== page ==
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Influence of Wall Street Donors Has Exploded in Decade Since “Citizens United”

Outside groups outspent the candidates in 126 races, effectively becoming substitutes for candidate campaigns.

People walk by the New York Stock Exchange on January 21, 2020, in New York City.

The 2010 landmark ruling in Citizens United amplified the influence of deep-pocketed Wall Street stockbrokers and private investors in federal politics and rewarded them with greater political purchasing power.

The securities and investment industry gave more to outside spending groups than any other industry in each of the last four full election cycles. As big money continues to take advantage of current campaign finance regulations, the financial industry remains at the top as the 2020 election gets underway.

Since 2012, the industry has contributed at least $80 million to outside groups in every cycle, more than half of that coming from a small group of individuals. Before the Supreme Court decision, the industry never spent more than $17.8 million in any election cycle.

The ruling in Citizens United allowed corporations and labor unions to spend unlimited sums on independent expenditures. Most major corporations have not taken advantage of their increased abilities since the ruling, but ultra-wealthy political insiders give multi-million gifts to outside groups born out of the ruling such as super PACs.

Campaign finance reformers have criticized the ruling for giving wealthy elites more influence over elections that cater to their personal issues, rather than focusing on issues that are relevant to working-class voters who represent the majority of the electorate.

In 2016, investors and hedge fund managers gave nearly $350 million to outside groups. Big money contributions from wealthy individuals are more important than ever, especially at the presidential level, and it’s not surprising that Wall Street investors who have million-dollar incomes are at the top of the pack, according to Michael Kang, professor of law at Northwestern University.

“Wall Street thinks it’s important to influence politics, to have the right policy makers for them to make the money that they are accustomed to making,” Kang said.

Over the last decade, a consistent group of wealthy investors contributed to outside groups, including George Soros of Soros Fund Management, Ken Griffin of Citadel and Stephen Schwarzman of Blackstone Group. The list of wealthy donors also includes Democratic presidential candidates Mike Bloomberg and Tom Steyer, who made their billions in the investment industry.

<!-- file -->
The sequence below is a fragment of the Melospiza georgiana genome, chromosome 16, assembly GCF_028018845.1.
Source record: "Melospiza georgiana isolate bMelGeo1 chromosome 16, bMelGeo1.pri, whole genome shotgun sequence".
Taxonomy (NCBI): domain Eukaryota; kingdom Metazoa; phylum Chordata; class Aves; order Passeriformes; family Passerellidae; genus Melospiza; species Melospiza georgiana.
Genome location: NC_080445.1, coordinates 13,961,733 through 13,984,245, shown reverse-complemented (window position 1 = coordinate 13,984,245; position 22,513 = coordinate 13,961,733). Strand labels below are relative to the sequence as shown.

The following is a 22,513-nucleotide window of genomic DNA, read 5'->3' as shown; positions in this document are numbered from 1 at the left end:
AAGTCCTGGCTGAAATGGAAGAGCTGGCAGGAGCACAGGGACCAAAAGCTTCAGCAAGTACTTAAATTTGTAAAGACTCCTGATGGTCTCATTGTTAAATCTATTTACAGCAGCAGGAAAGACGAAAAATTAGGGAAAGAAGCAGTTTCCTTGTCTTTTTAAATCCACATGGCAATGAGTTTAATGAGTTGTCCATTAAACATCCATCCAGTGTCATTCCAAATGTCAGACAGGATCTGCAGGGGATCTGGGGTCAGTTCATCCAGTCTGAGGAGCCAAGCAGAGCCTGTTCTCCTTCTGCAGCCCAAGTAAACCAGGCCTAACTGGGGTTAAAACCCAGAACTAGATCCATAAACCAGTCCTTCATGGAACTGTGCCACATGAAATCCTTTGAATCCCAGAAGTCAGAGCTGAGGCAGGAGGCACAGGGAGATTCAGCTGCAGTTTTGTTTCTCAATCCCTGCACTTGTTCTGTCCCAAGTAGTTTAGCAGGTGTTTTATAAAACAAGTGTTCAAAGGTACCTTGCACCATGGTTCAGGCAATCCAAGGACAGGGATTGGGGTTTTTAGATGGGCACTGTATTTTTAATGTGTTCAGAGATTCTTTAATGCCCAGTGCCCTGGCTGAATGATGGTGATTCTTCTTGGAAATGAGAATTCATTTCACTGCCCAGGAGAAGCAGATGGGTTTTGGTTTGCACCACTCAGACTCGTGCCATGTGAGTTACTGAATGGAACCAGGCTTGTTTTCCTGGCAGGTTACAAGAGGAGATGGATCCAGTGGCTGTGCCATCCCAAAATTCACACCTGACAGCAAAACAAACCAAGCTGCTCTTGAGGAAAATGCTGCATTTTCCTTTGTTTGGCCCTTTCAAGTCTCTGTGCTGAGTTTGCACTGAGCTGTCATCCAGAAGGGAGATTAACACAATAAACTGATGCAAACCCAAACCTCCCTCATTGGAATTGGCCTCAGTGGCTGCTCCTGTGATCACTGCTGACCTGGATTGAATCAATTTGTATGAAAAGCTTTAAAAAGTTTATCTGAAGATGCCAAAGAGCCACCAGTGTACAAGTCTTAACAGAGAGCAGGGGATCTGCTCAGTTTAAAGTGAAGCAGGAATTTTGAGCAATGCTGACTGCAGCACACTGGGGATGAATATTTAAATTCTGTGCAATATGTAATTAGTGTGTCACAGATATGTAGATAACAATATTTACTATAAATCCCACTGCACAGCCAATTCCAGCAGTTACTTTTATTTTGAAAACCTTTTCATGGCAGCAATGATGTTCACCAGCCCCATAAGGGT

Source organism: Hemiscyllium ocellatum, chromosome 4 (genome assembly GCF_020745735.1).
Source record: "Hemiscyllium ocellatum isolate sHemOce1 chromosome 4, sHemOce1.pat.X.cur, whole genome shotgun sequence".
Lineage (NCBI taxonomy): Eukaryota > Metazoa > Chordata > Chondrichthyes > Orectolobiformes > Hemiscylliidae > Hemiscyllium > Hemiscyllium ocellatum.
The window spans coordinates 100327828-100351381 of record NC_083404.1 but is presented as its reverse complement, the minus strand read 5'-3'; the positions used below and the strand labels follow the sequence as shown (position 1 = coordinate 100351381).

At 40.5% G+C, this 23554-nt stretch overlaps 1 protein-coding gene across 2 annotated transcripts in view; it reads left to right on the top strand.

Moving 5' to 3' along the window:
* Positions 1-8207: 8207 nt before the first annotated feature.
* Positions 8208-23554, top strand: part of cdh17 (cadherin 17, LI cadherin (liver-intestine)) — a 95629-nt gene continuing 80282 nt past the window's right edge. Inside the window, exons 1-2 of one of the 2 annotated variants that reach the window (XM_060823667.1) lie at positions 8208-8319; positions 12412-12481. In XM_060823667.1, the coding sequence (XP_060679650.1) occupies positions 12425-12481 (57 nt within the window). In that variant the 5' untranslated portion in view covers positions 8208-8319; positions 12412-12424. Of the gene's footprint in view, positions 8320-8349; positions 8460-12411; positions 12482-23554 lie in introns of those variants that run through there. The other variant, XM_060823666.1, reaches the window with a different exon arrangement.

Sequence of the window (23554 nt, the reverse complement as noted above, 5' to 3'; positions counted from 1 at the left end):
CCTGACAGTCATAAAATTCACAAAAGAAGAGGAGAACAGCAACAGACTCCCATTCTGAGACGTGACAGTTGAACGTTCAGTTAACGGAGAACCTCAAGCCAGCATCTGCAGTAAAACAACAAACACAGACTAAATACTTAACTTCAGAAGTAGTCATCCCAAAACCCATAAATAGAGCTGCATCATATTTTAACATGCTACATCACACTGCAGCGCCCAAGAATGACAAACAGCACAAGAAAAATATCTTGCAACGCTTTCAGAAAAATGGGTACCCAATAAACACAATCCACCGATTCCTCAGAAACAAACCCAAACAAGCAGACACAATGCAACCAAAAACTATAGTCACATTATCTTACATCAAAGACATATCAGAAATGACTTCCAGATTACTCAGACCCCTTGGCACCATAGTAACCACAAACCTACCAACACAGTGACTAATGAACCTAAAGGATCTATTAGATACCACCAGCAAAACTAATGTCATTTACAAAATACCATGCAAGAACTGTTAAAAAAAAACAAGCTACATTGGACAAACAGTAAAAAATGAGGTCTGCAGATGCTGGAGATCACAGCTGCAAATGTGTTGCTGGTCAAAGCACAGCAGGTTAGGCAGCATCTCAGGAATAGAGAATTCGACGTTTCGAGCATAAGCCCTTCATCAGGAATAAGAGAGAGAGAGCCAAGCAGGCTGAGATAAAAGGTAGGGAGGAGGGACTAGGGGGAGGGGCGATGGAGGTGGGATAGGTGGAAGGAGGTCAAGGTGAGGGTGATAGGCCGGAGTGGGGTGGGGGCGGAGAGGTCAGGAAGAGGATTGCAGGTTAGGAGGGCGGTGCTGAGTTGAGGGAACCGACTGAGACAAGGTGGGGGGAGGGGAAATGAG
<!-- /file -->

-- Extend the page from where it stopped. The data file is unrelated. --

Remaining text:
Donald Sussman of Paloma Partners contributed more than $39 million to outside groups during the 2016 election cycle alone. At the hedge fund Renaissance Technologies, billionaire James Simons gave around $25 million to liberal groups while his former coworker Robert Mercer gave more than $22 million to conservative groups.

Typically, big-dollar donors stick with either liberal or conservative groups, and don’t donate to both camps.

Citizens United laid the foundation to open up avenues for big money contributions. v. Federal Election Commission, which led to the creation of super PACs, broke psychological barriers for wealthy people to contribute more money to influence federal elections, according to Richard Hasen, a professor of law at the University of California-Irvine.

In the 2008 election cycle, the industries that contributed the most to outside groups were public sector unions, miscellaneous unions, and pharmaceuticals. During that year, labor groups contributed $54 million, which accounted for more than half of outside spending for that election cycle.

Without officially coordinating with candidates, outside spending groups such as super PACs and nonprofits influence elections through ads and other forms of media. Since Citizens United, outside groups outspent the candidates in 126 races, effectively becoming substitutes for candidate campaigns.

Even though major donors and candidates are not allowed to collaborate, there is often a level of coordination between the two, allowing candidates to ensure big money support or prevent ultra-rich donors from actively opposing them, Kang said.

“It’s less than quid pro quo, but it’s more how candidates position themselves, knowing that donors have certain preferences and how you position yourself is going to change the way that donors perceive you,” Kang said.

Kang said wealthy donors and other political insiders often have candidates they support or oppose go through invisible, private primaries that happen behind closed doors to cater to their personal, narrow ideologies.

Hasen said wealthy donors have a unique set of issues that people in other socioeconomic classes typically don’t share. Through loopholes in funding of public policy, a donor can influence change that is significant to their industry, but not important or noticeable to working-class voters, he said.

After a candidate is elected, mega-donors look to influence public policy, which occurs fairly regularly in politics, according to Hasen.

Hasen anticipates campaign finance concerns about mega-donors will only be exacerbated in the 2020 presidential election. He does not see big money contributions slowing down within the next 10 years.

So far in 2020, the securities and investment industry contributed $32 million to outside groups, more than any other industry. That number is expected to increase dramatically as the election year continues.

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